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Orhan Pamuk

Teller of the Awful Truth

Born in: Istanbul > Turkey

 
 

Ferit Orhan Pamuk was born on 7 June 1952, generally known simply as Orhan Pamuk, is a Turkish novelist. He is also the Robert Yik-Fong Tam Professor in the Humanities at Columbia University, where he teaches comparative literature and writing.

One of Turkey's most prominent novelists, his work has sold over seven million books in more than fifty languages, making him the country's best-selling writer. Pamuk is the recipient of numerous literary awards, including the Nobel Prize in Literature 2006—the first Nobel Prize to be awarded to a Turkish citizen.

Background

Pamuk was born in Istanbul in 1952 and grew up in a wealthy yet declining bourgeois family; an experience he describes in passing in his novels The Black Book and Cevdet Bey and His Sons, as well as more thoroughly in his personal memoir Istanbul. He was educated at Robert College secondary school in Istanbul and went on to study architecture at the Istanbul Technical University since it was related to his real dream career, painting. He left the architecture school after three years, however, to become a full-time writer, and graduated from the Institute of Journalism at the University of Istanbul in 1976. From ages 22 to 30, Pamuk lived with his mother, writing his first novel and attempting to find a publisher. He is a Muslim, and he describes himself as a cultural one who associates the historical and cultural identification with the religion.

On 1 March 1982, Pamuk married Aylin Türegün, a historian. From 1985 to 1988, while his wife was a graduate student at Columbia University, Pamuk assumed the position of visiting scholar there, using the time to conduct research and write his novel The Black Book in the university's Butler Library. This period also included a visiting fellowship at the University of Iowa.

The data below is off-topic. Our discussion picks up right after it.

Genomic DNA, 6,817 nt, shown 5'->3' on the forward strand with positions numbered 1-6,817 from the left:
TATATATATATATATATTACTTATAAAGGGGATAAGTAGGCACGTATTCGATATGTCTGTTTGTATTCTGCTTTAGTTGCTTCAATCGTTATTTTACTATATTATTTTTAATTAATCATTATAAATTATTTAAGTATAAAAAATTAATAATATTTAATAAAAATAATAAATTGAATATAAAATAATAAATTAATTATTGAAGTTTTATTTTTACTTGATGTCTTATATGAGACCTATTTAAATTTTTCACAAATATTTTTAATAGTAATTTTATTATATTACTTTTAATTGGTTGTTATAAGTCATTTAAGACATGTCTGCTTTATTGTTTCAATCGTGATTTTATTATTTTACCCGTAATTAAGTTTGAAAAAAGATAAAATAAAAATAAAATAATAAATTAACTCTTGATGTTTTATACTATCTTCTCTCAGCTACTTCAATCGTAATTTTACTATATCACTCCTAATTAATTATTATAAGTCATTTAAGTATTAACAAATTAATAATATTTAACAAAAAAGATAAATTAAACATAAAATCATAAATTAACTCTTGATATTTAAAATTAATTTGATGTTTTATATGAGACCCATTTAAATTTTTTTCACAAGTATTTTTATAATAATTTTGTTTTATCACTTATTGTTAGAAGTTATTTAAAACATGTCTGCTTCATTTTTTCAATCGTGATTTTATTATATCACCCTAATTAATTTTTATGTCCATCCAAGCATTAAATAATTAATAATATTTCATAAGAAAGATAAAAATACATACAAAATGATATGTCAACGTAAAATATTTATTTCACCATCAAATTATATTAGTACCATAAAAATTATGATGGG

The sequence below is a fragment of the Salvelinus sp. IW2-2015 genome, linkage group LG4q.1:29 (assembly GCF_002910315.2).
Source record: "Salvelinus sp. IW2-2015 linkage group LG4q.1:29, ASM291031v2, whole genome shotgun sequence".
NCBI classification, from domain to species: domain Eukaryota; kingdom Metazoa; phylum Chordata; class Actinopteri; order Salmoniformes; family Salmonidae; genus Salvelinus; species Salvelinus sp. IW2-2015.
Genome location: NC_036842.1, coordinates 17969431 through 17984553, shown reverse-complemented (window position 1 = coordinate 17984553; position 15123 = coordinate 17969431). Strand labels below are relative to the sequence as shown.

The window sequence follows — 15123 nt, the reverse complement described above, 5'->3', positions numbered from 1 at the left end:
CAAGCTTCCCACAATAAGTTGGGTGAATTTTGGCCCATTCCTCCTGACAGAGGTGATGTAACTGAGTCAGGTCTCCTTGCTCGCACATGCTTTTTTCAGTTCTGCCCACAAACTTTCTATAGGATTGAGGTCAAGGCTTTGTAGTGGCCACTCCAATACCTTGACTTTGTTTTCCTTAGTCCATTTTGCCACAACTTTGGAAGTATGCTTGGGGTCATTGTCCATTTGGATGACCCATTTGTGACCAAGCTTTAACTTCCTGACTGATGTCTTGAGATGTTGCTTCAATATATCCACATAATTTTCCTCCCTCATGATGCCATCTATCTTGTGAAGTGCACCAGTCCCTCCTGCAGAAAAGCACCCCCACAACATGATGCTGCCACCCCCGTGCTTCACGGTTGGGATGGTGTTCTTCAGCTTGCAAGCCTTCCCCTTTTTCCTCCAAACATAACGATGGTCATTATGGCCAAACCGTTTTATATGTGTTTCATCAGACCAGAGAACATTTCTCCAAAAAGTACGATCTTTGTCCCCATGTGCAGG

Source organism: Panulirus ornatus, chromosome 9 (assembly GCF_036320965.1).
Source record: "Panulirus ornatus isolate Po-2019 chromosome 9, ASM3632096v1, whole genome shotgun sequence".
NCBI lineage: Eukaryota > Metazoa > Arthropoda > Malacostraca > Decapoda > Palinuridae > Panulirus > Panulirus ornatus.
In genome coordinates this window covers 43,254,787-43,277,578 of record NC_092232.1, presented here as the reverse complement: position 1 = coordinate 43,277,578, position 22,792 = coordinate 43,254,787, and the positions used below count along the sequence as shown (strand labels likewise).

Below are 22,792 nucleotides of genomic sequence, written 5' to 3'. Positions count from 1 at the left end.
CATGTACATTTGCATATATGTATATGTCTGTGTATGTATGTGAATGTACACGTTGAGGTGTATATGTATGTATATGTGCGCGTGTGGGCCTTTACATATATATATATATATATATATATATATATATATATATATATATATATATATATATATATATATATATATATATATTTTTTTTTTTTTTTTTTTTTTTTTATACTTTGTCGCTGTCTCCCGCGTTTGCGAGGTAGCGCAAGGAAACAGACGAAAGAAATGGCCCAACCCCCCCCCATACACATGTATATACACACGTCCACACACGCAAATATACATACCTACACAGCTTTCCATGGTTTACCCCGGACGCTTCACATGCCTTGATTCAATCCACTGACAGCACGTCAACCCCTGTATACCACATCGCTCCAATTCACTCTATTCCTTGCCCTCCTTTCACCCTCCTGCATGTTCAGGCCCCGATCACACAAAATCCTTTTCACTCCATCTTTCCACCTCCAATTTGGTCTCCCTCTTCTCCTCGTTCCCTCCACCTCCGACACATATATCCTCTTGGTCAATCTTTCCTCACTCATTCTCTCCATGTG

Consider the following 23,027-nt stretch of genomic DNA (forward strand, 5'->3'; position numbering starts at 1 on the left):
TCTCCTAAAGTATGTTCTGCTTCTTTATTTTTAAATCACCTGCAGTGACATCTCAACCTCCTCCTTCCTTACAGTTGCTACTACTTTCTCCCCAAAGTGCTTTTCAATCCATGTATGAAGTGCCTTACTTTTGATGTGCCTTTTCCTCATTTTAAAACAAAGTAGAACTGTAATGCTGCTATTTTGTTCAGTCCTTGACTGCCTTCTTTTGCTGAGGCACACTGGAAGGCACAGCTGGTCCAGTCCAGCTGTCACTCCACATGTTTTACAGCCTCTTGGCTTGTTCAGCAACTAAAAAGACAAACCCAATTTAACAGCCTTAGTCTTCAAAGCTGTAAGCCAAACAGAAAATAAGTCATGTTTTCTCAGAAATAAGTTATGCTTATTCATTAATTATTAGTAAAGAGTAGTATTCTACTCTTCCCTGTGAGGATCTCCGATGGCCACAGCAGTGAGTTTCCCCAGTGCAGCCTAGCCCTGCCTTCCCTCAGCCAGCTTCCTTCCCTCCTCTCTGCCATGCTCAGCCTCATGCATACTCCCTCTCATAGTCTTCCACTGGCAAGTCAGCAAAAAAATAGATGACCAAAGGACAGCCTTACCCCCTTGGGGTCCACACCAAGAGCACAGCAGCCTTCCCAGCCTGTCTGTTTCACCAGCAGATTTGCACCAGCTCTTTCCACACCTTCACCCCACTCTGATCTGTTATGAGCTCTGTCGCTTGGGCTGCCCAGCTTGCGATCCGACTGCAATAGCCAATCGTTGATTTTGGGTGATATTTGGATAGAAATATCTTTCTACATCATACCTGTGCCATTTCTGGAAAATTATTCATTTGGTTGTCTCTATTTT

Pamuk returned to Istanbul, a city to which he is strongly attached. He and his wife had a daughter named Ruya born in 1991, whose name means "dream" in Turkish. In 2001, he and Aylin were divorced.

In 2006, Pamuk returned to the US to take up a position as a visiting professor at Columbia. Pamuk is currently a Fellow with Columbia's Committee on Global Thought and holds an appointment in Columbia's Middle East and Asian Languages and Cultures department and at its School of the Arts.

In May 2007, Pamuk was among the jury members at the Cannes Film Festival headed by British director Stephen Frears. In the 2007-2008 academic year Pamuk returned to Columbia once again to jointly teach comparative literature classes with Andreas Huyssen and David Damrosch.

Pamuk was also a writer-in-residence at Bard College. He completed his latest novel, Masumiyet Müzesi (The Museum of Innocence) in the summer of 2008 and the book was released in Turkey on the 29th of August. The German translation will appear shortly before the 2008 Frankfurt Book Fair where Pamuk was planning to hold an actual Museum of Innocence consisting of everyday odds and ends the writer has amassed (the exhibition will instead occur in an Istanbul house purchased by Pamuk). Plans for an English translation have not been made public, but Erdag Goknar received a 2004 NEA grant for the project. His elder brother Sevket Pamuk - who sometimes appears as a fictional character in Orhan Pamuk's work — is a professor of economics, internationally recognized for his work in history of economics of the Ottoman Empire, working at Bogazici University in Istanbul. In autumn 2009, Pamuk was Harvard's Charles Eliot Norton Lecturer, delivering a series of lectures entitled "The Naive and Sentimental Novelist".

In January 2010, Pamuk announced that he was in a relationship with the Man Booker Prize winning novelist, Kiran Desai.

Nobel Prize

On 12 October 2006, the Swedish Academy announced that Orhan Pamuk had been awarded the 2006 Nobel Prize in literature, confounding pundits and oddsmakers who had made Syrian poet Ali Ahmad Said, known as Adonis, a favorite. Many Turkish people believe that his being awarded the Nobel Prize was politically motivated.

 

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